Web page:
Francis Clemmer Thompson lived on N. Main Street in Cliffside. In 1929 his name appears on the staff of The Purple Cloud, the weekly CHS column that appeared in the Rutherford County Sun. In the fall he became editor of the column, succeeding Zon Robinson.
In the spring of 1930, Francis (called “Skipper” by his many friends) graduated from Cliffside High in a class of 24 that included Kenneth McMahan, Claude McCurry, Clyde Kendrick, Ruby Ferree and Glen David Matheney.
Skipper’s father was Sidney Locke Thompson, known as Locke, who, before his death in 1935, was supervisor of the Finishing Department at Cliffside Mill. According to the 1930 Federal Census Locke and his family lived a few houses up the street from the Baptist Church. Mr. and Mrs. Thompson had three sons living at home: George, 22; Francis, 18; and Samuel, 16. There were two older sons, Bela and Dewitt; and four older daughters, Virlie, Reine, Louise and Lottie not living in the household.
Upon Locke’s death, Annie, the mother, moved the family into a large house directly in front of the church. (It was torn down in the late 1940’s to make way for the new Haynes Bank building.) George worked in the post office; Skipper worked in the Finishing Department as an accounting clerk; Samuel worked at the filtering plant.
While Skipper worked in the mill he simultaneously kept up his interest in journalism that he had whetted in high school. For several years in the 1930s, he wrote his own weekly column for the Forest City Courier, more than eighty of which are to be included in this section. According to his sister-in-law, Shirley Crawford Thompson, Skipper’s writing was an act of love, for he never got paid for it.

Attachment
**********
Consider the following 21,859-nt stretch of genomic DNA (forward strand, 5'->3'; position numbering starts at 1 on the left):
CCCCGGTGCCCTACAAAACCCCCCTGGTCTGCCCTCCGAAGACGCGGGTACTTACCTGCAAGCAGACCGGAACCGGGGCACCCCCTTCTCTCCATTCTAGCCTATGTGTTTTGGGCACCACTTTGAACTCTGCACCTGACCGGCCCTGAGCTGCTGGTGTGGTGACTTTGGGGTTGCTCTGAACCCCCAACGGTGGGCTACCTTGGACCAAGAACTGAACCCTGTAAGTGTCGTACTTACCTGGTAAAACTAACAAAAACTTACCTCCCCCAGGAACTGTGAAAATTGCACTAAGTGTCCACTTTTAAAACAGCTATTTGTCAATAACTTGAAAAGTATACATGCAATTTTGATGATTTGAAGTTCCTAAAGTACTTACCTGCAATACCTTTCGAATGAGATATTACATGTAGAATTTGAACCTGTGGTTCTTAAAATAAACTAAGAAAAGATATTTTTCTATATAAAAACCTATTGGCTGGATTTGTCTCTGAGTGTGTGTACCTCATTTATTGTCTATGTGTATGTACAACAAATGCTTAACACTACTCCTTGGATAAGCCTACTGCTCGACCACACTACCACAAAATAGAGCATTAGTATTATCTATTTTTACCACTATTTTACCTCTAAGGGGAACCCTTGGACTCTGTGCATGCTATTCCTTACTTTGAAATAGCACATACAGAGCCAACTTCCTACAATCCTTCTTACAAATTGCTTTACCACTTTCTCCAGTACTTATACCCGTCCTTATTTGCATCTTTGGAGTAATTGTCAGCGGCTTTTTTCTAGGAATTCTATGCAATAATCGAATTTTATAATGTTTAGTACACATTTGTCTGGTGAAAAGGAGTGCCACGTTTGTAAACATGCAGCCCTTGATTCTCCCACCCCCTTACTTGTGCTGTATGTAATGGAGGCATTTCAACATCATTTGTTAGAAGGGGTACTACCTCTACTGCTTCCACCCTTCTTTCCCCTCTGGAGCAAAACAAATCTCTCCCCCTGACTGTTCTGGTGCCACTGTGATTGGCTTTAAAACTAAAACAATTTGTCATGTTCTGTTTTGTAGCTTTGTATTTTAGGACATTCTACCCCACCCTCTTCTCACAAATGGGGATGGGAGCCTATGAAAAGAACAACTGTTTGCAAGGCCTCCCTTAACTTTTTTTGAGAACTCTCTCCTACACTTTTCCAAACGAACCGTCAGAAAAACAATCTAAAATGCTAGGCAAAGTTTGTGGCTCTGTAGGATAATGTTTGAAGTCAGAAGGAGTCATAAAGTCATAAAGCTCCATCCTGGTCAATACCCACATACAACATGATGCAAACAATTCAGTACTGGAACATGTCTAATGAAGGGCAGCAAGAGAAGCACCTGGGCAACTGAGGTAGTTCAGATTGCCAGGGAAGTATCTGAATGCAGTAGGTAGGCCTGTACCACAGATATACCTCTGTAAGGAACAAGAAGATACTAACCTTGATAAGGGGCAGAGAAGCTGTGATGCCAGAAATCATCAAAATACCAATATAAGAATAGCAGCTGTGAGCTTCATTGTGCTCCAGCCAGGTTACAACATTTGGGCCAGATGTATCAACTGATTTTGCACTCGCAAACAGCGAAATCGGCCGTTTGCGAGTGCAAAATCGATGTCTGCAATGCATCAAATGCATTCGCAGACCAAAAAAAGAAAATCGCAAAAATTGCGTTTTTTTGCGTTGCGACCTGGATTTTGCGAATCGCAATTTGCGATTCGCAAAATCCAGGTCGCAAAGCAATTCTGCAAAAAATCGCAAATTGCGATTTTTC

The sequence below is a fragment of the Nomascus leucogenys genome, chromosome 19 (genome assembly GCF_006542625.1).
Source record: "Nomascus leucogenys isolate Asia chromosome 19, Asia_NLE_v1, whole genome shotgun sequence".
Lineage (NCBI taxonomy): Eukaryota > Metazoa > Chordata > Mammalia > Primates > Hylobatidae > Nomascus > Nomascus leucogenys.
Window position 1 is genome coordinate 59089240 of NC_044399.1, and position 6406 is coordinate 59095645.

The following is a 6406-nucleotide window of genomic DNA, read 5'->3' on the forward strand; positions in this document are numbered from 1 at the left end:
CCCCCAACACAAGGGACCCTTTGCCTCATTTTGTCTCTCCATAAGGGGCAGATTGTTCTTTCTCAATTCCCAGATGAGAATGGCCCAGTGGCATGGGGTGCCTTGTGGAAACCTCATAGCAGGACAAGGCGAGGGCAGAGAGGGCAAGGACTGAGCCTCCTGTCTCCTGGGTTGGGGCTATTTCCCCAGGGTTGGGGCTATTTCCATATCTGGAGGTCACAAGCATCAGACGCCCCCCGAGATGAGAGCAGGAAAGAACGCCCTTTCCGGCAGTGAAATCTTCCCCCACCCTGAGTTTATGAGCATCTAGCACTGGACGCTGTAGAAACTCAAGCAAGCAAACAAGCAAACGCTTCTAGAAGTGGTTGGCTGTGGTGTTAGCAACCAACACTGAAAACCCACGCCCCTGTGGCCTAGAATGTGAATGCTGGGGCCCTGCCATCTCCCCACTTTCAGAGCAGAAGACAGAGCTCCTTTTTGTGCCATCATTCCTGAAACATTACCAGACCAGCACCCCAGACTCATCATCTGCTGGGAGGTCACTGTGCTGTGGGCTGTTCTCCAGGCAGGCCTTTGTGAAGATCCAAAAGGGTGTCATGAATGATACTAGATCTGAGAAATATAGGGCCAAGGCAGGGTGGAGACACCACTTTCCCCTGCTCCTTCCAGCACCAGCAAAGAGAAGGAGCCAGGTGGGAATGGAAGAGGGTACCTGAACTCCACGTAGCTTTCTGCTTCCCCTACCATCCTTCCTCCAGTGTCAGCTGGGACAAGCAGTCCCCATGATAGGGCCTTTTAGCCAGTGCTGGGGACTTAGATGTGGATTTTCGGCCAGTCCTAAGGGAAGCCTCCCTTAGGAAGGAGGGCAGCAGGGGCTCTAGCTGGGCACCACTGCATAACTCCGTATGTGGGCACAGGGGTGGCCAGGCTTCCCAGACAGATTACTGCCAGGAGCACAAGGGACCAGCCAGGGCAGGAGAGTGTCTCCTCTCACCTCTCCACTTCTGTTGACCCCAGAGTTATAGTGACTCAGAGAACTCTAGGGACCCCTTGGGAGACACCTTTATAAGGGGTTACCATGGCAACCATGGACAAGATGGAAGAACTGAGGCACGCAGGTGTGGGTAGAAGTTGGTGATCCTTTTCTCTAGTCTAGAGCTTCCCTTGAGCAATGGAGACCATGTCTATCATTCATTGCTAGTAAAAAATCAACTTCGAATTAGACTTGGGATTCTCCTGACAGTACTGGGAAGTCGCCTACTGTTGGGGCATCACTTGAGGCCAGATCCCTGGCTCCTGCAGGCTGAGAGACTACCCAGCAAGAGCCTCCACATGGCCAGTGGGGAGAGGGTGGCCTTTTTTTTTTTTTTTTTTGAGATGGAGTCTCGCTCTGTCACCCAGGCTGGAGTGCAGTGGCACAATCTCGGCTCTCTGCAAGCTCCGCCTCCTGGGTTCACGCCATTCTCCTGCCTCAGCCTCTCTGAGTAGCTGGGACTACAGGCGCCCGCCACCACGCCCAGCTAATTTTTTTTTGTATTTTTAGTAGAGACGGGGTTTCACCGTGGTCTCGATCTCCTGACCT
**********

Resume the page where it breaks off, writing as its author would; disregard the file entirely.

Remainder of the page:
Initially his column was called “Flashes of This and That.” Later it was titled “Skipper Says,” and even later it changed names again to “Flashes of This and That.” He wrote about events and personalities in and around Cliffside, and passed on gossipy items about movie and radio stars. Skipper’s style was somewhat like Walter Winchell’s, a popular columnist and radio star in those days. He obviously loved music, and would go great distances to hear the artists of the day.
Skipper Thompson left Cliffside a short time before World War II began. He went to Charlotte, took a job with Standard Oil in accounting, served a term in service, and married Isabelle Hornbuckle or Albemarle, N. C. Over his career he worked in other cities, such as Cincinnatti and Atlanta. As of this writing (November 2004), Skipper is 93 years old and lives in a nursing home in Albemarle.
His brother Samuel became manager of the waterworks in Spartanburg, S. C., where his widow Shirley still resides. Shirley is the daughter of Gus Crawford and a cousin to Spud Crawford. Sometime in the 1990s, Shirley sent the clippings of all these columns to Judson and Jeri Crow, whose plan was to publish them in book form. They laboriously transcribed them to computer files, but then got involved in other things and never finished the project. Fortunately for all of us, Shirley and the Crows are sharing their work with the readers of Remember Cliffside.